Huffpost Impact
The Blog

Featuring fresh takes and real-time analysis from HuffPost's signature lineup of contributors

Ray Chambers Headshot

Making Her Mark at Davos: Prime Minister Erna Solberg of Norway

Posted: Updated:

For more than four decades, the World Economic Forum (WEF) Annual Meeting at Davos has brought together leaders from industry, government, academia, civil society and the media to discuss pressing social and economic issues. This year's focus is on the widening gap between rich and poor.

If you work in or around the development world, the conversation at Davos may be familiar territory. Since 2000, we have been guided by the indispensable Millennium Development Goals (MDGs). These are eight visionary goals endorsed by 189 UN member states that provide a framework for reducing poverty, increasing access to education, ensuring gender equality and improving the health of women and children and ending the scourges of infectious disease.

The MDGs have remained a consistent and important thread of the Davos story, though not always a headline-making one. In focusing all sectors on the ambitious goals to halve the number of people living in extreme poverty, the MDGs have mitigated so many of the social and economic concerns of the WEF audience.

Goals as ambitious as the MDGs stay relevant only when inspiring leaders champion them. You might be surprised to learn that one of the most important MDG champions has been Norway.

Norway's new prime minister, Erna Solberg, hosted this year's MDG event at Davos, along with the United Nations Secretary-General Ban Ki-moon and President Paul Kagame of Rwanda. Solberg has just been named co-chair, with Kagame, of the esteemed group known as the MDG Advocates. She brings a fresh perspective on the MDGs, focusing this year's event on accelerating progress through the empowerment of girls, who must have improved access to health and education if we want to meet the MDGs and create more just and healthy communities.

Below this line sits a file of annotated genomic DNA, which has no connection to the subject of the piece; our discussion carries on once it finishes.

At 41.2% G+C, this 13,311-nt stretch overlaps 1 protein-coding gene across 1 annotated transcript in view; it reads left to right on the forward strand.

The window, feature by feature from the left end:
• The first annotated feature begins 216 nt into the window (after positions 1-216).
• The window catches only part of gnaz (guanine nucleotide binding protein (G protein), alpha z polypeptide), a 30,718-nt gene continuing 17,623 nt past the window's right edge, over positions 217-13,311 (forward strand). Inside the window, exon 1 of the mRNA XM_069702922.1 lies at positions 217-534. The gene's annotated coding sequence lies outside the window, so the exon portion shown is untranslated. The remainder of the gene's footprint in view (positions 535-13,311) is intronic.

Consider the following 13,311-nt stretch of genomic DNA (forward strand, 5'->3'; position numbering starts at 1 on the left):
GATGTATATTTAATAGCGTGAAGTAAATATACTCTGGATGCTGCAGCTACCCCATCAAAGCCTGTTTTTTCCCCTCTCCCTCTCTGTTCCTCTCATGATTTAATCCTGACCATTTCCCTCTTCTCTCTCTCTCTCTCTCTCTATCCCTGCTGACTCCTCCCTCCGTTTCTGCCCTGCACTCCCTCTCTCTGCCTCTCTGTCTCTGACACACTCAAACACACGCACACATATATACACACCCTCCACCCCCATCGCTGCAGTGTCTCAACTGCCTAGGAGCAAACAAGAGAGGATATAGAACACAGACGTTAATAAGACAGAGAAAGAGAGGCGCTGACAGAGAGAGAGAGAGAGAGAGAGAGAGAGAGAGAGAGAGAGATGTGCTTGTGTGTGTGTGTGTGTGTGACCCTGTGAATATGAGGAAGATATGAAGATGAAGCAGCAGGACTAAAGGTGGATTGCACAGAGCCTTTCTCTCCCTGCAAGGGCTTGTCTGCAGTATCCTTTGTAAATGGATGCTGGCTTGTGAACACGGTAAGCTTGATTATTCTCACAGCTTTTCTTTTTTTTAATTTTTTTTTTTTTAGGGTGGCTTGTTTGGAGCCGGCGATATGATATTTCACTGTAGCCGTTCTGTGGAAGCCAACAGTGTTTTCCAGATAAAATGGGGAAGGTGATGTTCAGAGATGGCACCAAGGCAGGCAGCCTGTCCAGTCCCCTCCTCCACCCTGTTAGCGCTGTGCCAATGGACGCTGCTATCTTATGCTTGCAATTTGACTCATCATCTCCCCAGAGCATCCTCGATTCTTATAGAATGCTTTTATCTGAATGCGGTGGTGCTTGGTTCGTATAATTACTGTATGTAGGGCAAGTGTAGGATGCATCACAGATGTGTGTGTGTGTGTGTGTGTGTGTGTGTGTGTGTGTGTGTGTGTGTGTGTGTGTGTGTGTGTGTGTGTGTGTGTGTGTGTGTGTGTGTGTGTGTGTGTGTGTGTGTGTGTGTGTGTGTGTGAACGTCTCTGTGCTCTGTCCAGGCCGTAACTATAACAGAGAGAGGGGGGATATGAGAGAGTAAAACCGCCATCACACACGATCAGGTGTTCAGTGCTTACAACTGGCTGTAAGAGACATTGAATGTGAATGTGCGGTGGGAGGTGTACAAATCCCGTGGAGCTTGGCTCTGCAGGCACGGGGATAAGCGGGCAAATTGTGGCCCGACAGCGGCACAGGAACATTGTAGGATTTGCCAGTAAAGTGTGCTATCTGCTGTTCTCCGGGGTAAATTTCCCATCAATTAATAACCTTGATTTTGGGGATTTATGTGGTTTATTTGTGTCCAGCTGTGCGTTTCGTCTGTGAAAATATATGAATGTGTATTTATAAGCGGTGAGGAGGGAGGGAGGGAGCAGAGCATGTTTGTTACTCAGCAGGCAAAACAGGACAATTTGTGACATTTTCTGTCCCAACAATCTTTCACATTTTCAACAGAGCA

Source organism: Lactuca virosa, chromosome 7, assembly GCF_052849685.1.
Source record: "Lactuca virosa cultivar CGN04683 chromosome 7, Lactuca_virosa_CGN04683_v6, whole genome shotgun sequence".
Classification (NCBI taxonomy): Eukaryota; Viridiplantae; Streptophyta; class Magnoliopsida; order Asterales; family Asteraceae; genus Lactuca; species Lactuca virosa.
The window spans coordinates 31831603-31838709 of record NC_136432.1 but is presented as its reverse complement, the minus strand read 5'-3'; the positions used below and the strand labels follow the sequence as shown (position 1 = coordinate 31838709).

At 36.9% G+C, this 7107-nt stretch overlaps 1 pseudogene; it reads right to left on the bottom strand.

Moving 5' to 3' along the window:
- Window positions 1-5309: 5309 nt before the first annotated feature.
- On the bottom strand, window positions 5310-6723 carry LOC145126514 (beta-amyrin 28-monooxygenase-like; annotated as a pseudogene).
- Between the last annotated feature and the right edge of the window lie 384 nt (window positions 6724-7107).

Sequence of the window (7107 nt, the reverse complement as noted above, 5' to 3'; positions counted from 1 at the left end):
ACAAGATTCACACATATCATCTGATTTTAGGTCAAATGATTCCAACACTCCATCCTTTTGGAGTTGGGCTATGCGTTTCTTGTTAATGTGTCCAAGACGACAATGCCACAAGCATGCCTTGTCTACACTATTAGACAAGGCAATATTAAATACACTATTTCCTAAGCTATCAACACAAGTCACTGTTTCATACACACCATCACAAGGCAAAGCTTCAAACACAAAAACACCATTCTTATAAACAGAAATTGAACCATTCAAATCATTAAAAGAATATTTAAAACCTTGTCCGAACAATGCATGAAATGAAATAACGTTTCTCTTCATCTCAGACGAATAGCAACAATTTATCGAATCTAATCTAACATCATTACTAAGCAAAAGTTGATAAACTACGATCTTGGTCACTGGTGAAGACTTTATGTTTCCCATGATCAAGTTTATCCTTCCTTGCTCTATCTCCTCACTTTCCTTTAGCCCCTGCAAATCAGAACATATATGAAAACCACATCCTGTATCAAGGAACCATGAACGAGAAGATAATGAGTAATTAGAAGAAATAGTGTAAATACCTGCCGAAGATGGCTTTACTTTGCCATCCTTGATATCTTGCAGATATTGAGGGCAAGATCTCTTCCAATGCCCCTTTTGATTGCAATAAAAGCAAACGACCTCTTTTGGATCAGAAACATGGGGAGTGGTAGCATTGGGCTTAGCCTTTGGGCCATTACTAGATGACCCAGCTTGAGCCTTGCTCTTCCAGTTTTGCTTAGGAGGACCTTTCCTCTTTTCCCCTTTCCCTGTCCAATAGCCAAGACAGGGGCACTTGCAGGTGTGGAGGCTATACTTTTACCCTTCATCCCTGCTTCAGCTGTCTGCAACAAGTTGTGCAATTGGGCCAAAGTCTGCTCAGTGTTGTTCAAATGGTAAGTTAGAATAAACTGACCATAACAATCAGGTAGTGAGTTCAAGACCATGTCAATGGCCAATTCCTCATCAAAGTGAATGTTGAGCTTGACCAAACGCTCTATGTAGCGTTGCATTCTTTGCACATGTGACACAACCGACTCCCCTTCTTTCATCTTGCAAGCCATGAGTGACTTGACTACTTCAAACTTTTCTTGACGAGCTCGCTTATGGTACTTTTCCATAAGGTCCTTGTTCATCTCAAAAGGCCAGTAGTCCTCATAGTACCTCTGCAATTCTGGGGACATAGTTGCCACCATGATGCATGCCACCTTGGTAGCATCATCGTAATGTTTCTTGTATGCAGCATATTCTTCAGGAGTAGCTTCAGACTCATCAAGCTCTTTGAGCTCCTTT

When we think about donor countries to global aid we typically think of the United States, the United Kingdom, Germany or France. But with $4.75 billion going to foreign aid last year, Norway is not only in a top-ten donor country in absolute dollars, but it's in the top three as a percentage of Gross National Income (GNI). Solberg's commitment to health and education for girls builds upon a strong legacy of Norwegian support of women and children's health.

Norway remains one of only five countries in the world to exceed the UN target of 0.7 percent of GNI going to development assistance, and it has done so consistently for more than 30 years. In 2010, despite the financial crisis, Norway pledged $500 million for women and children's health through 2020. They have consistently increased their contribution to the Global Fund to Fight AIDS, Tuberculosis and Malaria, committing $750 million with Sweden, Finland, Denmark and Iceland for 2014-2016. Norway also committed to doubling its annual contribution to the GAVI Alliance (which increases access to life-saving immunizations), with total direct aid from 2000 to 2015 exceeding $1 billion. And last year's $200 million contribution to a larger family planning effort will help 120 million people in the poorest countries access reproductive health services.

Norway's financial commitment to women and children's health is exemplary, as is their political leadership. Solberg's predecessor, Jens Stoltenberg, kept development assistance high on their national agenda when others did not, and most recently chaired the UN Commission on Life-Saving Commodities for Women and Children. Solberg has gracefully taken the torch and fueled the flame, as we see with the focus of the MDG Advocates yesterday on adolescent girls and a specific commitment from Norway to invest in girl's education. Norway continues to promote tangible solutions to problems they could easily look away from.

At yesterday's event my office was honored to present a plan -- developed in partnership with Norway and others -- to save the lives of additional one million children needed to achieve the child health goal (MDG 4) by December 31, 2015. Our plan is a bold expression of confidence that the health MDGs can be met. On the occasion of Davos, I am hopeful for our success, in great part because Norway is helping to lead the way.

To learn more about the health Millennium Development Goals and the work of the Special Envoy's Office, click here.